14. Gachapon

You’ll be surprised what you can get from capsule toys machines from Japan. Cute figurines, charms and a variety of other items that belong in the realm of the weird and absurd can be gotten from these machines, and they are often of good quality too. (For the sake of keeping this article family-friendly, I will leave it to you to discover what exotic gachapons there are in Japan, if you’re interested). These capsule toys are so compact, you won’t have any trouble stuffing a few into any small spaces left in your luggage – a great gift to get more than one of!

15. Fake Food Samples and Fake Food Kits

fake food

Did you know that fake food samples actually originated from Japan? The making of these detailed wax models was once an arduous process, and till today samples are meticulously handcrafted. Now enjoyed both in restaurants, and as wonderful memorabilia of the food you’ve eaten (or fallen in love with) in Japan, these fake food samples carry a quaint charm to themselves. If you’re up for it, why not try out a Sample’n Cooking DIY Kit, where you can make one of these fake food samples yourself?

16. Planters

planters

If you’re someone with a green thumb, why not consider getting a planter kit or two from Japan? Each kit comes together with a pretty ceramic pot, in which you can cultivate a variety of plants ranging from Japanese Bonsai to Momiji (Maple). Do check if there are any requirements for bringing these into your country however; getting a phytosanitary certificate from the airport might take a few days. Another note: as these plants thrive in a temperate climate, instructions have been provided in these kits to leave the plants in refrigerators to simulate colder temperatures.

17. Stationery

Stationery

Image credit: Tatsuo Yamashita

Besides their renowned quality, Japanese stationery are well-known to feature anything from minimalistic designs to that which are just too adorable to pass on by. The spirit of Japanese creativity shines through in their products, and you just might chance upon things you never even know you needed in a Japanese stationery shop.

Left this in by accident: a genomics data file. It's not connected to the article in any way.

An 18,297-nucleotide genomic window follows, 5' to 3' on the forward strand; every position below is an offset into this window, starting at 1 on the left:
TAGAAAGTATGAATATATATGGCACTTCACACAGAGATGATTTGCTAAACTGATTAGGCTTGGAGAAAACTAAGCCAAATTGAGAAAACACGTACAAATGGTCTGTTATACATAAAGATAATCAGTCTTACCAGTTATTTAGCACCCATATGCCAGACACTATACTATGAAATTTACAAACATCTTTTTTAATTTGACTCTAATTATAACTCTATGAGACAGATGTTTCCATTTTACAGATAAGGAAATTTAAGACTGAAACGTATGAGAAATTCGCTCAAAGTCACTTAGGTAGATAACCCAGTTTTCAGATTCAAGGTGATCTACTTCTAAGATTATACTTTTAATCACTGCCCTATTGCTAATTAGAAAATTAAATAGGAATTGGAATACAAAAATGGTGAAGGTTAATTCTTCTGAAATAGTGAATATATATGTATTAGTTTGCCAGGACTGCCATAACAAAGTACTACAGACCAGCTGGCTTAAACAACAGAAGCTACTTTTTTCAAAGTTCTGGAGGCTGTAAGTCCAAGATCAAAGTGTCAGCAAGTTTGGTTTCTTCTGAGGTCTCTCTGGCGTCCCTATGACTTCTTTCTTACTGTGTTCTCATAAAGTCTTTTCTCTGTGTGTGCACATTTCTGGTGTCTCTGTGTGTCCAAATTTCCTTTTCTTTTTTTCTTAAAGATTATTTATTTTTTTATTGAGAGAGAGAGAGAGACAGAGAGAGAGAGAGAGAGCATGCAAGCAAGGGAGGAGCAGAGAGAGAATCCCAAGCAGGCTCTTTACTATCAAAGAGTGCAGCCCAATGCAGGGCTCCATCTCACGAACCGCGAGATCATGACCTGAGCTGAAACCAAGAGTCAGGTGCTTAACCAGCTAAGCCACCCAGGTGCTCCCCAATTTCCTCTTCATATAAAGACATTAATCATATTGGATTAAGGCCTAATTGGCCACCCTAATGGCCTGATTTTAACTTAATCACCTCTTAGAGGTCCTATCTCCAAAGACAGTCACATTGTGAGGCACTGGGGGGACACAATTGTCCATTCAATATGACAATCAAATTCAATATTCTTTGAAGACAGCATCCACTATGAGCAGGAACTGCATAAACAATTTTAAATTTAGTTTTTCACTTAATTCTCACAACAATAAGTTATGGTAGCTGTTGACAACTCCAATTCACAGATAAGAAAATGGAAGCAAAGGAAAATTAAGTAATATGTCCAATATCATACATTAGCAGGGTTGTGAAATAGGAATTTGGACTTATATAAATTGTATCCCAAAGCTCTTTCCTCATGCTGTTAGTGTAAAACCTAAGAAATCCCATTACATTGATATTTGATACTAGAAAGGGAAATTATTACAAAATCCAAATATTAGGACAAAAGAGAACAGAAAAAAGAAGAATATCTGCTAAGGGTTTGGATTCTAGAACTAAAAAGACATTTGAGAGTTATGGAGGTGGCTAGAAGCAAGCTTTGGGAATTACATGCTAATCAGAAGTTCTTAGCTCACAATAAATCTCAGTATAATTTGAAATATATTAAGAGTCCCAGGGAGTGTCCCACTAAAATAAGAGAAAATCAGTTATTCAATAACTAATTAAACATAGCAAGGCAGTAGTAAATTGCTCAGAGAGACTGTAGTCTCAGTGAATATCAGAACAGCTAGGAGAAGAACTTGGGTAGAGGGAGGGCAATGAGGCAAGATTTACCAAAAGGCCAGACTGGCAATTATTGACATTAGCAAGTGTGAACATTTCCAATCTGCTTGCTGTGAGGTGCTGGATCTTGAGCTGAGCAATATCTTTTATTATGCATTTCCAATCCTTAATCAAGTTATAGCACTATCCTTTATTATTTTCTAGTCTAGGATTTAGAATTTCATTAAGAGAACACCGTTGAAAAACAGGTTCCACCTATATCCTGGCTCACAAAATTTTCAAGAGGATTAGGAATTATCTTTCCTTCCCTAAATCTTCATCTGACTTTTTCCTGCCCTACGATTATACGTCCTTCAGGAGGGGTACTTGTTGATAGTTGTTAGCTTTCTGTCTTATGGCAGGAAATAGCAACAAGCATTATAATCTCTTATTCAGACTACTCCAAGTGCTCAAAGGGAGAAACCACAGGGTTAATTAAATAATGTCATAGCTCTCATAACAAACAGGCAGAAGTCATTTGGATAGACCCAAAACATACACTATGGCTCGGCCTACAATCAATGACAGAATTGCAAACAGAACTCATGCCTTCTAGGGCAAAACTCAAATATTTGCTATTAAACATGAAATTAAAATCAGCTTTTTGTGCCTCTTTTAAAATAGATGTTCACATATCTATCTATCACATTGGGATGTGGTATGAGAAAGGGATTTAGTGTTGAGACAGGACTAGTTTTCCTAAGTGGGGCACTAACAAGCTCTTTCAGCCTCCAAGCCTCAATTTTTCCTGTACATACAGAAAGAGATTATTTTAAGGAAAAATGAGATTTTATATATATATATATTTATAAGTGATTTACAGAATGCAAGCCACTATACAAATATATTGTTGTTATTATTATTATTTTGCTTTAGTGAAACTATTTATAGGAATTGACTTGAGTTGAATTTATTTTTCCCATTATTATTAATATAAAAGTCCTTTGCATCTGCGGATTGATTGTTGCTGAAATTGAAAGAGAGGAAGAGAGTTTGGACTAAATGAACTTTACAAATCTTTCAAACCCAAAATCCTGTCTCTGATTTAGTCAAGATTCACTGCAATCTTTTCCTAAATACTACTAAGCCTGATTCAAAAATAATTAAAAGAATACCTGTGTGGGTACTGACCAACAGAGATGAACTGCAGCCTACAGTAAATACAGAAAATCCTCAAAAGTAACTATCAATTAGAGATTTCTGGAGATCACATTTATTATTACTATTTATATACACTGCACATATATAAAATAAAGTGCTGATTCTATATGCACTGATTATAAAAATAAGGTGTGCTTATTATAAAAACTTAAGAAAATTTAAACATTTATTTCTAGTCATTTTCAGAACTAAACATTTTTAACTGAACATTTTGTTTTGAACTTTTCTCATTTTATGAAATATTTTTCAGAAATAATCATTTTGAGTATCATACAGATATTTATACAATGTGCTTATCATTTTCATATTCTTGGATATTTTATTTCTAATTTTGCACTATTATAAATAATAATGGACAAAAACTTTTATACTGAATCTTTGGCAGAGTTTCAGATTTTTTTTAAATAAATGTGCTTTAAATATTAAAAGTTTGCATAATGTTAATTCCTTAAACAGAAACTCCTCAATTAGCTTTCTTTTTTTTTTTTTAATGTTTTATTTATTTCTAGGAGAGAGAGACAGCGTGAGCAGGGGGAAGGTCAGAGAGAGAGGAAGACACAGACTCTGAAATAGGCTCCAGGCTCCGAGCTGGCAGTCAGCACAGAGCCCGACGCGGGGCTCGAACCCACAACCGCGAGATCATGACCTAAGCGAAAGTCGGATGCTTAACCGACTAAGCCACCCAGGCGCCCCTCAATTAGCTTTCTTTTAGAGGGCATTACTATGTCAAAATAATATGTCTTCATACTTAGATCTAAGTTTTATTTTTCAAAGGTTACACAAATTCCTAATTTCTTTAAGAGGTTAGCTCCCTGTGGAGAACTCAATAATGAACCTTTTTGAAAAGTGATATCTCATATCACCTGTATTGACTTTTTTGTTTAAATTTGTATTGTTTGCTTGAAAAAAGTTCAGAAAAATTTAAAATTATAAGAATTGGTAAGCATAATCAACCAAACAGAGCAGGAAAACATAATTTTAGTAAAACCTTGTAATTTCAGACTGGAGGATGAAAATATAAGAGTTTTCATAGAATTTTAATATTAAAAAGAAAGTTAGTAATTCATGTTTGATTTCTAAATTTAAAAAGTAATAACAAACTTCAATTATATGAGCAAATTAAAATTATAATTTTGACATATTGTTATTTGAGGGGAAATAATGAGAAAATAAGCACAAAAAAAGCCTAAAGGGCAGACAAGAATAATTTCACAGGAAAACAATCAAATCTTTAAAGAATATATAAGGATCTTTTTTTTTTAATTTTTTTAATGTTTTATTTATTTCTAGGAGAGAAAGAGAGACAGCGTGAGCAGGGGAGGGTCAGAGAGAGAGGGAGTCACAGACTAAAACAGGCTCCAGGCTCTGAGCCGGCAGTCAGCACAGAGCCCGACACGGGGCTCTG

18. Fuurin (Wind Chimes)

Fuurin

Image credit: Otota DANA

Another icon of the Japanese summer, these small (and sometimes very noisy) items ring brightly through the humid heat, making summer days a bit more bearable with their telling of the wind. While you can find these in gift shops, a great place to get fuurin is at wind chime festival or markets, where amidst the bright cacophony you can pick a wind chime that’s just right for you. The different materials used (glass, ceramics, metal) and the shape of the wind chime create different sounds, so be sure to try out all of them!

19. Wagashi (Traditional Japanese sweets)

Wagashi

Image credit: sayama

Made mostly from plant-based ingredients, wagashi make great complements to a pot of green tea due to their mostly sweet nature. The quality of wagashi is a serious business right down to their presentation, and it’s not rare to find them elaborately packaged – a bonus if you’re planning to get them for someone important (i.e your boss). Of course, wagashi can also be found cheaply at various markets, convenience stores and street stores, making them not too difficult to get.

20. Dagashi

Dagashi

Image credit: Jun OHWADA

The modern-day (and cheaper) cousin of wagashi, dagashi are cheap packaged sweets and snacks reminiscent of a by-gone era. These sweets often feature brightly coloured and attractive packaging, making them great to get for kids, or for anyone who wants to have a taste of childhood again. These sweets can be found at dagashiya, or dagashi bars if you decide to try a few on the spot.